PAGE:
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Daily enteral feeding practice on the ICU: attainment of goals and interfering factors
Critical Care volume 9, Article number: R218 (2005)
The purpose of this study was to evaluate the daily feeding practice of enterally fed patients in an intensive care unit (ICU) and to study the impact of preset factors in reaching predefined optimal nutritional goals.
The feeding practice of all ICU patients receiving enteral nutrition for at least 48 hours was recorded during a 1-year period. Actual intake was expressed as the percentage of the prescribed volume of formula (a success is defined as 90% or more). Prescribed volume (optimal intake) was guided by protocol but adjusted to individual patient conditions by the intensivist. The potential barriers to the success of feeding were assessed by multivariate analysis.
Four-hundred-and-three eligible patients had a total of 3,526 records of feeding days. The desired intake was successful in 52% (1,842 of 3,526) of feeding days. The percentage of successful feeding days increased from 39% (124 of 316) on day 1 to 51% (112 of 218) on day 5. Average ideal protein intake was 54% (95% confidence interval (CI) 52 to 55), energy intake was 66% (95% CI 65 to 68) and volume 75% (95% CI 74 to 76). Factors impeding successful nutrition were the use of the feeding tube to deliver contrast, the need for prokinetic drugs, a high Therapeutic Intervention Score System category and elective admissions.
The records revealed an unsatisfactory feeding process. A better use of relative successful volume intake, namely increasing the energy and protein density, could enhance the nutritional yield. Factors such as an improper use of tubes and feeding intolerance were related to failure. Meticulous recording of intake and interfering factors helps to uncover inadequacies in ICU feeding practice.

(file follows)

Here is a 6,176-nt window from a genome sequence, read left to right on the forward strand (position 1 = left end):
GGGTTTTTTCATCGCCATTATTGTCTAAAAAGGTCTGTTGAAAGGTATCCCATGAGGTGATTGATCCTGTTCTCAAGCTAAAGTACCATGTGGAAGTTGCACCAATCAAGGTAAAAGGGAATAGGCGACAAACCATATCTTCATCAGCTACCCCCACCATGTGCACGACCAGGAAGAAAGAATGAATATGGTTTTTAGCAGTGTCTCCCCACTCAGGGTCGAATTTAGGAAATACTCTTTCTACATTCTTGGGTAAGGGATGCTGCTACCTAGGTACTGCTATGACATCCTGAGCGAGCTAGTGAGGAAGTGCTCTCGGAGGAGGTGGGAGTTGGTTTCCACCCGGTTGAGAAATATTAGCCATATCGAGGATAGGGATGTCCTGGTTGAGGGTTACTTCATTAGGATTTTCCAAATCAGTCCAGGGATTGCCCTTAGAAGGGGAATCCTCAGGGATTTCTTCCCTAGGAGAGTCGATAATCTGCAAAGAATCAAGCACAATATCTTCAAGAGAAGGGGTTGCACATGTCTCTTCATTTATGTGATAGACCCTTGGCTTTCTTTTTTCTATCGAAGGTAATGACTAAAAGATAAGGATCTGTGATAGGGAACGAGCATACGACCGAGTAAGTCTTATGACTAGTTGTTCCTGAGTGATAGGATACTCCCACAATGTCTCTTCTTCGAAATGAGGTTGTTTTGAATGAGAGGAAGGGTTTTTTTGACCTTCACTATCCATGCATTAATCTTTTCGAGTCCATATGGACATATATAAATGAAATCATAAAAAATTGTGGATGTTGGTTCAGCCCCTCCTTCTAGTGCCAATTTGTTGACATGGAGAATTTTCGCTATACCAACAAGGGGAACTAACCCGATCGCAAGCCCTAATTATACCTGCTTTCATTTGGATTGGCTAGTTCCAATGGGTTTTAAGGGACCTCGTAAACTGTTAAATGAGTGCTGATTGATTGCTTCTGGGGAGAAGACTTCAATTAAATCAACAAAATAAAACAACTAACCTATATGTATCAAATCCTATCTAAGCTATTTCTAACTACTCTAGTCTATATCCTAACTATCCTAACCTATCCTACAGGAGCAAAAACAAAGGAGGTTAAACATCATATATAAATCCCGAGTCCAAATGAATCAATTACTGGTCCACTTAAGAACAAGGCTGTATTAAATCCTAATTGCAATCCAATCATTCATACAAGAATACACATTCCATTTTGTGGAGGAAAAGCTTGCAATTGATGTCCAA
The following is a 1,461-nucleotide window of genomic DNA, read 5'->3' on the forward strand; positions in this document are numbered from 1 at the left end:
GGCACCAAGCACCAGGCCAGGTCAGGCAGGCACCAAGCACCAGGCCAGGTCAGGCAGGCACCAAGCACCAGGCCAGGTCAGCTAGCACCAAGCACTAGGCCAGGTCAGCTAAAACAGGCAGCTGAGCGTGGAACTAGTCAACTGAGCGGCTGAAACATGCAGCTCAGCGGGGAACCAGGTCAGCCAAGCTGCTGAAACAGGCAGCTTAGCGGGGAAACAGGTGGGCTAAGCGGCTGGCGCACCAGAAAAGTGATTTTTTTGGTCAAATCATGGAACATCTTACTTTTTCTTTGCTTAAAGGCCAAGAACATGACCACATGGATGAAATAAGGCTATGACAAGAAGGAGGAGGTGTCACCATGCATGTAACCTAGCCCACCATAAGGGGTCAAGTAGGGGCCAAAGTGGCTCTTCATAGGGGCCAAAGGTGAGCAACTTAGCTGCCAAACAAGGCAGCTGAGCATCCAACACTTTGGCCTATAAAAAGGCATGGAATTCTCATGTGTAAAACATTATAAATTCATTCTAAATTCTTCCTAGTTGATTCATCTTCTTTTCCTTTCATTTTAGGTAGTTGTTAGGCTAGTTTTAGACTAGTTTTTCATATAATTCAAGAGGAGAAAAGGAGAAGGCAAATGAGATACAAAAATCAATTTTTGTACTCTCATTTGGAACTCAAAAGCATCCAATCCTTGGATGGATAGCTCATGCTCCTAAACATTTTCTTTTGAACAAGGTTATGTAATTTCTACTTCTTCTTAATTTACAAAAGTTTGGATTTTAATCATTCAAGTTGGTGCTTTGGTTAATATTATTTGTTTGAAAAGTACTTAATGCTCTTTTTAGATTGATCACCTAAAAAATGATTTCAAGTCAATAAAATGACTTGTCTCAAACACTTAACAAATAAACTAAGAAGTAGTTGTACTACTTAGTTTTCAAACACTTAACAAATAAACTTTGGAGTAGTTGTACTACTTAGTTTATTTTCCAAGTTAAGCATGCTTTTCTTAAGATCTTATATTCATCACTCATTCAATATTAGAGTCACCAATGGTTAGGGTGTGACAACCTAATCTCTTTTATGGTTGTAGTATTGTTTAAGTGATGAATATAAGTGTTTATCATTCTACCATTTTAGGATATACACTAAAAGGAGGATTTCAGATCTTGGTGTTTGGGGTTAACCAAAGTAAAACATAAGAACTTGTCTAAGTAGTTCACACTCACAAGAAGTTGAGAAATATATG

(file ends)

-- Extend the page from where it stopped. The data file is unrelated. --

Protein energy malnutrition is a major problem in severely ill hypercatabolic patients in the intensive care unit (ICU) . Early initiation of enteral nutrition has proved to be beneficial, with significant positive effects on septic complications, and has been shown to improve the outcome when compared with parenteral nutrition. Enteral nutrition guarantees the preservation of gut mass and prevents increased gut permeability to bacteria and toxins [2–5]. In addition, the gut-associated lymphoid tissue is better maintained .
Over the years, enteral nutrition has improved with regard to techniques, materials and composition, and has gained popularity because of its lower cost and lower rate of complications compared with parenteral nutrition. This is also reflected in our intensive care by an increased use of enteral nutrition from 16.7% of total patient days in 1992 to 53.8% in 2001, and a slightly decreased use of parenteral nutrition, from 19% of total patient days in 1992 to 14% in 2001.
Although this large increase in enteral feeding days has to be considered a step forward, these figures do not show the actual intake of energy and nutrients per patient; that is, the adequacy of feeding. Despite the attention given to the practice of enteral nutrition in daily rounds by intensivists and ICU nurses, we were not adequately and accurately informed as to the adequacy of our feeding practice . Confronted with a growing number of enterally fed patients we decided to develop a daily record, aimed at obtaining a continuous and long-term overall insight into the volume, energy content and amount of proteins administered to and actually received by the patient. The objective of this study was to evaluate the success of enteral nutrition in our ICU and to report the influence of factors presumed to interfere and, being part of the record, to achieve an optimal nutritional intake.